BOUDICA | Ancient Britain
Queen Boudica of the ancient British Iceni tribe became a leader for her people and a legendary figure and cultural symbol through revolt, violence and war.
When her husband Prasutagus died in the year A.D. 60, the Roman Empire moved in to annex the Iceni Kingdom. During the takeover, Romans publicly flogged the queen and raped her two daughters.
Author David Furlow said the Romans mistakenly believed the violence would make her submit. “It had the opposite effect. It made her strong beyond belief. It gave her power to wage a crusade of fire and steel.”
Boudica, who had been trained as a warrior, rallied the Iceni and other British tribe. Together, they attacked the three main Roman population centers, including Londonium (roughly present-day London) and defeated a detachment of the Roman legion. Her followers killed between 70,000 and 80,000 Romans and pro-Roman Britons and came close to success in the uprising until a regrouped Roman army defeated the tribes decisively in a third and final battle.
Boudica died by suicide or illness soon after. The short-lived revolt in A.D. 61 would make her a national heroine and a cultural symbol 15 centuries later during the English Renaissance.
CLEOPATRA | Egypt
Cleopatra, queen of the Ptolemaic Kingdom of Egypt, ruled for 21 years alongside two brothers and was its last active ruler before Rome annexed Egypt in 30 B.C.E. The last of the Macedonian Greek ancestry to rule Egypt, Cleopatra is known for her romantic liaisons with Roman leaders Julius Caesar and Marc Antony that influenced politics and ignited much upheaval in Rome. She sought to use Rome to restore lost territory to Egypt.
Cleopatra and her brother Ptolemy XIII became co-rulers when their father Ptolemy XII died in 51 BCE. But a power struggle and war between them led Roman dictator Julius Caesar, who then became Cleopatra’s lover, to take her side. When Ptolemy XIII was killed in battle, Caesar declared Cleopatra and her other brother Ptolemy XIV co-rulers. That brother died the same year Caesar was assassinated in Rome in 44 B.C.E., and she named her and Caesar's son, Caesarion, as co-ruler under the name Ptolemy XV to further the dynasty.
She then allied herself with Roman military officer Marc Antony, Caesar’s heir apparent. After more political and palace intrigue, they married, had twins and traded political favors. Cleopatra financed one of Antony’s long-desired military campaigns, then requested that Rome return parts of Syria and Lebanon to Egypt. This prompted a propaganda war with Caesar’s adopted son Octavian about Antony giving Roman land to a foreign woman. The Roman Senate declared war against Cleopatra.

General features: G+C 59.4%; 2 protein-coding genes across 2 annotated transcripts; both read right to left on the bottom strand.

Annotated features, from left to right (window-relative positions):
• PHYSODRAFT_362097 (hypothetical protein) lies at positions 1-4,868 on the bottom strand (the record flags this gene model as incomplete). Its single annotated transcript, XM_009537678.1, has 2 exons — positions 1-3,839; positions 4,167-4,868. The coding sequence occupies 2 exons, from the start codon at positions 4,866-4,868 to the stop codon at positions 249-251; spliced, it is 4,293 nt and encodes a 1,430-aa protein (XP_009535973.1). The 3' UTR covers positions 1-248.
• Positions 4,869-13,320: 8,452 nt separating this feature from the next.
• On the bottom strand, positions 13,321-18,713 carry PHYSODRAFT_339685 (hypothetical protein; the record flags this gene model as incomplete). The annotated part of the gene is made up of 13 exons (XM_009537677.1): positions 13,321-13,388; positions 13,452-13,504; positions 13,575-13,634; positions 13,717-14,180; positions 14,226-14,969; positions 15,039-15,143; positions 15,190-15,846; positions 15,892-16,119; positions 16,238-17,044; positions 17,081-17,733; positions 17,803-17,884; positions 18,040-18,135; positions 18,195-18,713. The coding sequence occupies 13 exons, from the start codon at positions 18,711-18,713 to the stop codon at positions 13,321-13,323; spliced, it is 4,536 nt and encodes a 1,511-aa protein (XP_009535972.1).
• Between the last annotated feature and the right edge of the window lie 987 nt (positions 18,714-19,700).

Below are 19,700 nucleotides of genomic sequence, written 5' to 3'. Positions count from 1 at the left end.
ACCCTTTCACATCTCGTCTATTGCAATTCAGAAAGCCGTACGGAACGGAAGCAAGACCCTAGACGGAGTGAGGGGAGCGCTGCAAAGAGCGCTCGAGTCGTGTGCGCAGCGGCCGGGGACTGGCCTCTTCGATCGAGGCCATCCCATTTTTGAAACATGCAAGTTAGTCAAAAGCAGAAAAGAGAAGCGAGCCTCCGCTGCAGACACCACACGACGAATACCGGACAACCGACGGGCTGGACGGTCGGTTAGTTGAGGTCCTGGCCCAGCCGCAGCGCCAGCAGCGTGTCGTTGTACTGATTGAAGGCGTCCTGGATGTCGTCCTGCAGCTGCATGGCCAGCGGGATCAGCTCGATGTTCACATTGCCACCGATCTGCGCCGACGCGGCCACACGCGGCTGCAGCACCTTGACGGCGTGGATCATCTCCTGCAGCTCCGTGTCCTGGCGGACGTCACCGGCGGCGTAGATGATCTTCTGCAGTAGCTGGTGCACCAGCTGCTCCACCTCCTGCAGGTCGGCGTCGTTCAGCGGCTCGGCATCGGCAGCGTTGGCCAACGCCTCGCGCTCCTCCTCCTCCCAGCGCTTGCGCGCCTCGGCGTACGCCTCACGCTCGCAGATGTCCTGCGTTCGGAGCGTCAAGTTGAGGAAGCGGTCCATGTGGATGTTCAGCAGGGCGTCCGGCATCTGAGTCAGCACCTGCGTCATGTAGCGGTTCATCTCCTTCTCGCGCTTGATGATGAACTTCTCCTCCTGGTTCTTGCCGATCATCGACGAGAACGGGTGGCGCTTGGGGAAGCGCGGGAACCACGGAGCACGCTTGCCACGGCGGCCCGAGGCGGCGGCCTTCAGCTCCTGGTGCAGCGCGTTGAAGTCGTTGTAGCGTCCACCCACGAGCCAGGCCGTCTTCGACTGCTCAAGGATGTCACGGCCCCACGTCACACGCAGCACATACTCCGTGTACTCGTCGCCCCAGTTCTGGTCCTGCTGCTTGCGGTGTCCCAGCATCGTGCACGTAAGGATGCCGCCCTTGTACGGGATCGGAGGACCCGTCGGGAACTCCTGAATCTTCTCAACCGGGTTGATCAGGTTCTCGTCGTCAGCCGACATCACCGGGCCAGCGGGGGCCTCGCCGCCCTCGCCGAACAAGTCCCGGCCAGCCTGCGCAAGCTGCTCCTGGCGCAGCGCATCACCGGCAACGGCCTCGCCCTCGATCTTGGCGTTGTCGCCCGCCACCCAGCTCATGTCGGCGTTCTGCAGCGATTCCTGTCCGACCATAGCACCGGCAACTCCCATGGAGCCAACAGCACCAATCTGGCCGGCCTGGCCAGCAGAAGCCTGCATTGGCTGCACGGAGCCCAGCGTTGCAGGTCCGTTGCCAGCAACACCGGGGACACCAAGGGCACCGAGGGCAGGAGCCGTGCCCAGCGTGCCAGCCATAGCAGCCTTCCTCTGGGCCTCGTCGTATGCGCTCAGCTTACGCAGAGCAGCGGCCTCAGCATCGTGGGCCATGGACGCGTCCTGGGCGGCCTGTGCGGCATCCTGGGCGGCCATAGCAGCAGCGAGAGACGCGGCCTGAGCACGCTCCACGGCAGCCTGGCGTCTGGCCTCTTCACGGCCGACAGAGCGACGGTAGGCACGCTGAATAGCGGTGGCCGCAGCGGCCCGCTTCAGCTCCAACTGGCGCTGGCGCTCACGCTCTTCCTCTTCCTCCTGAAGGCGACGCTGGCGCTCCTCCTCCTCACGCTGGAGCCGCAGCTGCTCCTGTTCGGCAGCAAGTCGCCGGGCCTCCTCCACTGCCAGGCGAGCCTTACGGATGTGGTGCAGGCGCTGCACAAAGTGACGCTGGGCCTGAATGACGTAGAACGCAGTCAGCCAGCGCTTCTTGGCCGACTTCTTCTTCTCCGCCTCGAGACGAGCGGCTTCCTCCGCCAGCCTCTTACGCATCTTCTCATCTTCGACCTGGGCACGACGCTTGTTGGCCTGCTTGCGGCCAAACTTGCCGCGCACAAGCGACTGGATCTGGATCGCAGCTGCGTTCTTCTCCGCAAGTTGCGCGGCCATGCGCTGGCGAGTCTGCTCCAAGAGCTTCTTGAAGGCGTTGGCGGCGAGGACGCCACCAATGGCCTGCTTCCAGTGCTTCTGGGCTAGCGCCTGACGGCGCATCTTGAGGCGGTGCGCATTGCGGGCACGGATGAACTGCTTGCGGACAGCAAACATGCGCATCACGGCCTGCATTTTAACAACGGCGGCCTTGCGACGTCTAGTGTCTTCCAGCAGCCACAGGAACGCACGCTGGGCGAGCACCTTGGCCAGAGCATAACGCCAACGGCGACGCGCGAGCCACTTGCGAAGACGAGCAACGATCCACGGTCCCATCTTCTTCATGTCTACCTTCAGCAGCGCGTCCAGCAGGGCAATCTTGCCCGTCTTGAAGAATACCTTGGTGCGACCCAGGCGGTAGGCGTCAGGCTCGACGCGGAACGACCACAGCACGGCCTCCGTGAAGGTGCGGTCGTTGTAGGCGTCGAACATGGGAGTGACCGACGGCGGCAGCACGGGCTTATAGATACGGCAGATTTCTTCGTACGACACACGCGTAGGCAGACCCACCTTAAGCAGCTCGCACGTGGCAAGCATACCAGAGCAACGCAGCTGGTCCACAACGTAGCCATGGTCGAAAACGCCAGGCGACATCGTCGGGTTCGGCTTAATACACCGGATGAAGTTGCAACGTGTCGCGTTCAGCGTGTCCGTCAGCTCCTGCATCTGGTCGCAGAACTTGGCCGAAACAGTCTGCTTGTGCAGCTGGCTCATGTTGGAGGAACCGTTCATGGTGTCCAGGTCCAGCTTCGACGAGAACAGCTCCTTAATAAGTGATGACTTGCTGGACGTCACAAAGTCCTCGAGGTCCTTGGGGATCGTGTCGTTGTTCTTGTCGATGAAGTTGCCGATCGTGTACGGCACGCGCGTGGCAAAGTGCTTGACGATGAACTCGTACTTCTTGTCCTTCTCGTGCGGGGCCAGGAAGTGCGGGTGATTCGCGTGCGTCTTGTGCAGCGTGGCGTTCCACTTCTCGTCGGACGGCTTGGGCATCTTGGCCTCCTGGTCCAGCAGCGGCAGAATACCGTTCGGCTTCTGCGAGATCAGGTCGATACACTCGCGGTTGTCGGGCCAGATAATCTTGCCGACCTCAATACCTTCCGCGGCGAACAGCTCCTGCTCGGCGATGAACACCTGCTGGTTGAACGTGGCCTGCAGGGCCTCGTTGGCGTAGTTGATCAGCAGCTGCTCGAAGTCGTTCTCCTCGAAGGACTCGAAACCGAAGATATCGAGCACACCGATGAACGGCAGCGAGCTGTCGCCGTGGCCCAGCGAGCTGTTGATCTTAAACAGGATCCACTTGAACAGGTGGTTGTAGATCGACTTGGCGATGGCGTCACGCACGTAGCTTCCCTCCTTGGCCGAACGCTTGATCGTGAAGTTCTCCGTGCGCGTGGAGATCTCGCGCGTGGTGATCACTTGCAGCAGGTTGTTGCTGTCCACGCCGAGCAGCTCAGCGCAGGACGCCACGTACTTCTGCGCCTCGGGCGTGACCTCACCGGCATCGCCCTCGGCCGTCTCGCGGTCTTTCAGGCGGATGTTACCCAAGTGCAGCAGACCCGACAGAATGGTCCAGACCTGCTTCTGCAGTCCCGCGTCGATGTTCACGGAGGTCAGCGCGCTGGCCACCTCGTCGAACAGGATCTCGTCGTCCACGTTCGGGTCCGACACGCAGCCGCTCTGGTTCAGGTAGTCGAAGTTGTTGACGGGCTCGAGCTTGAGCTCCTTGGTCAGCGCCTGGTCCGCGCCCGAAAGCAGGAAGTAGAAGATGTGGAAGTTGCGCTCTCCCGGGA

Antony and Octavian’s forces met in battle. When he heard the false news that Cleopatra had died, Antony fell on his sword. When Octavian arrived to seize Cleopatra in the palace in Alexandria, she refused to be taken back to Rome to be paraded in the streets as a defeated queen. Legend states she committed suicide by a self-inflicted snake bite, although some historians say she may have taken in the toxin via needles, ointments or some other method.
QUEEN SEONDEOK | Korea
Since King Jinpyeong of Silla had no male heirs, his daughter, Princess Deokman, asked for a chance to compete for the throne instead of it being ceded to her brother-in-law. Women had wielded partial power before in Silla, one of the three kingdoms in the Korean peninsula, but a female taking full rein still proved unacceptable to many. In 631, two officials who planned an uprising to prevent her coronation were publicly executed in the marketplace along with their families.
In January 632, Queen Seondeok began her 15 years on the throne as Silla’s 27th ruler and its first reigning queen—not a regent or a queen dowager like women before her. In a time of many wars among the three kingdoms, she helped shape Korean culture through a revival in thought, literature and the arts. Concerned with people’s livelihoods, she tasked royal inspectors with improving the care of widows, widowers, the poor, orphans and the elderly.
She built the Cheomseongdae astronomical observatory (Tower of the Moon and Stars) to help farmers, exempted taxes for peasants for a year and reduced taxes for the middle class, gaining popular support that countered opposition from the male aristocracy. The Tang Dynasty in neighboring China initially refused to acknowledge a female ruler, but that didn’t faze her. She sought their help again as she lay the foundation to unify the three Korean kingdoms under Silla rule. She embraced Buddhism and built dozens of temples and pagodas, some of the tallest structures in East Asia, in hopes of making the unification of the three kingdoms a reality.
In 647, while suppressing a 10-day rebellion led by one of her hand-picked advisers, Queen Seondeok became ill and died. Her cousin, crowned Queen Jindeok, became the next female ruler of Silla.